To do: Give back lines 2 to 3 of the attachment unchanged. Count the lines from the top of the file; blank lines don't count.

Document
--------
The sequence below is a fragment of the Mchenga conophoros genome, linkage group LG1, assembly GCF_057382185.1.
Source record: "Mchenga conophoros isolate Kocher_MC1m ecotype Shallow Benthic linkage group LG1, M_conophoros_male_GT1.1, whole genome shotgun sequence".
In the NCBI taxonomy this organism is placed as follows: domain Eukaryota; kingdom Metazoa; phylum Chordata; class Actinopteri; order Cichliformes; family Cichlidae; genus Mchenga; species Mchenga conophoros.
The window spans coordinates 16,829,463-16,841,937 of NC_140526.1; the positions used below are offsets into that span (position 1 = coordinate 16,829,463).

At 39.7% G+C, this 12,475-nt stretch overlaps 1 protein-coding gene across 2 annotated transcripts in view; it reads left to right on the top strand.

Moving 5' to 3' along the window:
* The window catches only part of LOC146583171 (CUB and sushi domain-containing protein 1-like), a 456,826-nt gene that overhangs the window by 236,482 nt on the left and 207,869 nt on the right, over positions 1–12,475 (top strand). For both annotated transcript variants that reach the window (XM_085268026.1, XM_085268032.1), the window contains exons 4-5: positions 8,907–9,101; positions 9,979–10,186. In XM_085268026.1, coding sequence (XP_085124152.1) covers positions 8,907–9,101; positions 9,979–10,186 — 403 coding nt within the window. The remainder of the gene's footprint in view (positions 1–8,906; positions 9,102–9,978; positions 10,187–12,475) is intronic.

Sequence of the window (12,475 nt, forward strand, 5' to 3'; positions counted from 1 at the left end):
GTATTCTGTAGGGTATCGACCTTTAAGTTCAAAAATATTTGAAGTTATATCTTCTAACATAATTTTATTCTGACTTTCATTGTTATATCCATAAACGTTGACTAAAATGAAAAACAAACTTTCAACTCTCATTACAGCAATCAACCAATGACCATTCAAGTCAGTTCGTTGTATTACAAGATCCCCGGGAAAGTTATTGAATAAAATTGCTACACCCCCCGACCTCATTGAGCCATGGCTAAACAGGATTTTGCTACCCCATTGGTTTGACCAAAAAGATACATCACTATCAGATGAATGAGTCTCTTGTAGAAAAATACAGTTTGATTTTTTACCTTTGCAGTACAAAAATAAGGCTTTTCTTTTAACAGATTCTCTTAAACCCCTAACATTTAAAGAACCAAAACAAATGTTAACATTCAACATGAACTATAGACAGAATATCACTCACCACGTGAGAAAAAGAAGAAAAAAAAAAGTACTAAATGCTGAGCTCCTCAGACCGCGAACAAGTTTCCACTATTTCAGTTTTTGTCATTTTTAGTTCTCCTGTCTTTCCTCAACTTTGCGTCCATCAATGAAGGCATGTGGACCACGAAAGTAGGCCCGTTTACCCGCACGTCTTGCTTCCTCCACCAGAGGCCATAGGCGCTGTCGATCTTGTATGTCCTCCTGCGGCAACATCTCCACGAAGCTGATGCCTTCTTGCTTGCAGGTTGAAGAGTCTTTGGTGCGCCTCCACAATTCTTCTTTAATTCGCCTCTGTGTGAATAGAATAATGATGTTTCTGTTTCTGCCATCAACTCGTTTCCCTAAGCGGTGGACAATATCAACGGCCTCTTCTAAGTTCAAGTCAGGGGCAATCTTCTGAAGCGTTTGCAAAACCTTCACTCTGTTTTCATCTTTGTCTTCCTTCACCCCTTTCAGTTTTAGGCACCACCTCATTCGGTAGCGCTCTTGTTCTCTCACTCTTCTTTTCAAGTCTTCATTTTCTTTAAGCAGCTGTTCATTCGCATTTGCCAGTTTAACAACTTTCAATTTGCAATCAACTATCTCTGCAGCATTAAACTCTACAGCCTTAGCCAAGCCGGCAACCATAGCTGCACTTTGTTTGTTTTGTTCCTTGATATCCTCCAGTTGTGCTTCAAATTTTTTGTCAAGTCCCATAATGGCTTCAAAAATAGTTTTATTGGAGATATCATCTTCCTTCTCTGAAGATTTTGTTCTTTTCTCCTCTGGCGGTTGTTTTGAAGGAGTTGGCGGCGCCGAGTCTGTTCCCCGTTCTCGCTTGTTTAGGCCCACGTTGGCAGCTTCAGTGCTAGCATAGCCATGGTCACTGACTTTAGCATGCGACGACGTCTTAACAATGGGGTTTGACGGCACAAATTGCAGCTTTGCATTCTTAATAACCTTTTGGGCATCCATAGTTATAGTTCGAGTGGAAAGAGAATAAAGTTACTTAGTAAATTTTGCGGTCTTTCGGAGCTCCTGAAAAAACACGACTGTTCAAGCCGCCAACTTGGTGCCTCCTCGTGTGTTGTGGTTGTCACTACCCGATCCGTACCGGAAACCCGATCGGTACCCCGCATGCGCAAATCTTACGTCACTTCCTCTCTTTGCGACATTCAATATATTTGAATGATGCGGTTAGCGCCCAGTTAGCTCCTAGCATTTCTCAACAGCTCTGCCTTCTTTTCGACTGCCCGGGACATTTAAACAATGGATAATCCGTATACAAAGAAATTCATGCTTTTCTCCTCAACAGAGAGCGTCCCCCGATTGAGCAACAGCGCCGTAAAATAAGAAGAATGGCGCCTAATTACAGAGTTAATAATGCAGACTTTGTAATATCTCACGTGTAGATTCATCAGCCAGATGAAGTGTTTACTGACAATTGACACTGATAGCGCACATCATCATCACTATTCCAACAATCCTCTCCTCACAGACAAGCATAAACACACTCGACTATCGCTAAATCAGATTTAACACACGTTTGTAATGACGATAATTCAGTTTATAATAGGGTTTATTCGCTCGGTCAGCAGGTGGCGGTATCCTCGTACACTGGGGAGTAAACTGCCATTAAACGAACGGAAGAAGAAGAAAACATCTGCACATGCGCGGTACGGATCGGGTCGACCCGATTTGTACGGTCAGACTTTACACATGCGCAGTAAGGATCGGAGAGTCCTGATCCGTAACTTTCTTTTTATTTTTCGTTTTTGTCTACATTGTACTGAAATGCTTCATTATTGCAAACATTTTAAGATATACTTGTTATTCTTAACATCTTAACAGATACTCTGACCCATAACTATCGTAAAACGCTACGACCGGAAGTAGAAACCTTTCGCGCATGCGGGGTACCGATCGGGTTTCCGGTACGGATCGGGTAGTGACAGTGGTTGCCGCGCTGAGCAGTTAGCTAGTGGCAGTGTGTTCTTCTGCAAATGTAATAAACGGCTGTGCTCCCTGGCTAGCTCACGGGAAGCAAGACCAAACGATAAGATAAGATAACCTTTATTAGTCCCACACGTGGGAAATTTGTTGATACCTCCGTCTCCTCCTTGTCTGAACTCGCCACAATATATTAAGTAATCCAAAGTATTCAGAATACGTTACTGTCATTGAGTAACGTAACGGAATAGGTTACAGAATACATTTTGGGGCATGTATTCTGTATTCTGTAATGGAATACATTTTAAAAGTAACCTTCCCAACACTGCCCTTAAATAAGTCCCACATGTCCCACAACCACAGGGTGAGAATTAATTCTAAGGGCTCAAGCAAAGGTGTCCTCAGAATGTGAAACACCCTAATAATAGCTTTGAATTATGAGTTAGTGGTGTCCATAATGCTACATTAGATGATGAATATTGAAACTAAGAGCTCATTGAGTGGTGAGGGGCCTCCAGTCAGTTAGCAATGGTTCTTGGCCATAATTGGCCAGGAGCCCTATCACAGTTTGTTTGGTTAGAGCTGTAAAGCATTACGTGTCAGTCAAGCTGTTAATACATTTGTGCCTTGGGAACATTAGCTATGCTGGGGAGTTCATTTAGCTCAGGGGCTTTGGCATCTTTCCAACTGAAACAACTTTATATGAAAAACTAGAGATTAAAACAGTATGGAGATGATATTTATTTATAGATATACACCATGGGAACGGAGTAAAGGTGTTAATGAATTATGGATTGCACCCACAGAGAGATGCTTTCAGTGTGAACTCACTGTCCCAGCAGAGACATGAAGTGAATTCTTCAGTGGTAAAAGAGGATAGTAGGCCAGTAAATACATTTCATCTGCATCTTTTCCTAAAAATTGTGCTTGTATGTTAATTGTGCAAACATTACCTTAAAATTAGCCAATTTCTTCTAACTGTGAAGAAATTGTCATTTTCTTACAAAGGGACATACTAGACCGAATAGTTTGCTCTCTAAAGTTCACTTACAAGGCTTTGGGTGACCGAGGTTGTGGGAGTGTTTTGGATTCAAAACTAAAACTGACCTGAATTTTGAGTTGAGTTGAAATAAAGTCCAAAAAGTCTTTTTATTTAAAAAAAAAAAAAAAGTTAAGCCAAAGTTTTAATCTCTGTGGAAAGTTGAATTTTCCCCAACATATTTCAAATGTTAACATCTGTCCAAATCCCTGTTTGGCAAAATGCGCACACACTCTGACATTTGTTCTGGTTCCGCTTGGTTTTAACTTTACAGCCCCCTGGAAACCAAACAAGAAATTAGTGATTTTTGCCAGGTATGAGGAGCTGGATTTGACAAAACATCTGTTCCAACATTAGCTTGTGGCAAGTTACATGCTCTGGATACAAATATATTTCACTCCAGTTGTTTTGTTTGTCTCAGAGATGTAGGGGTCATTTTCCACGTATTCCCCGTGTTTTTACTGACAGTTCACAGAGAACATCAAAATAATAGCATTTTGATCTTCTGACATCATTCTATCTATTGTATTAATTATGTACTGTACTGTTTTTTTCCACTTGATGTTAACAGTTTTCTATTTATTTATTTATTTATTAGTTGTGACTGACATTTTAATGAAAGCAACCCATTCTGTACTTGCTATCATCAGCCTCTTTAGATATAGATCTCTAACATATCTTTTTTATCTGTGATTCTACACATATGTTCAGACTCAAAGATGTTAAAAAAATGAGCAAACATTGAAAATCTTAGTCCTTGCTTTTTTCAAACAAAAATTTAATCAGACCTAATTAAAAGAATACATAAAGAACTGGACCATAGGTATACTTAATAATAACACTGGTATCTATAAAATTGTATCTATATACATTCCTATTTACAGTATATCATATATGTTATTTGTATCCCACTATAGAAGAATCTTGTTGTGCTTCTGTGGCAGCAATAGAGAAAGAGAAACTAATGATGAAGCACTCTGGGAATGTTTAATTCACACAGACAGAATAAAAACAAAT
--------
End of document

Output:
Source record: "Mchenga conophoros isolate Kocher_MC1m ecotype Shallow Benthic linkage group LG1, M_conophoros_male_GT1.1, whole genome shotgun sequence".
In the NCBI taxonomy this organism is placed as follows: domain Eukaryota; kingdom Metazoa; phylum Chordata; class Actinopteri; order Cichliformes; family Cichlidae; genus Mchenga; species Mchenga conophoros.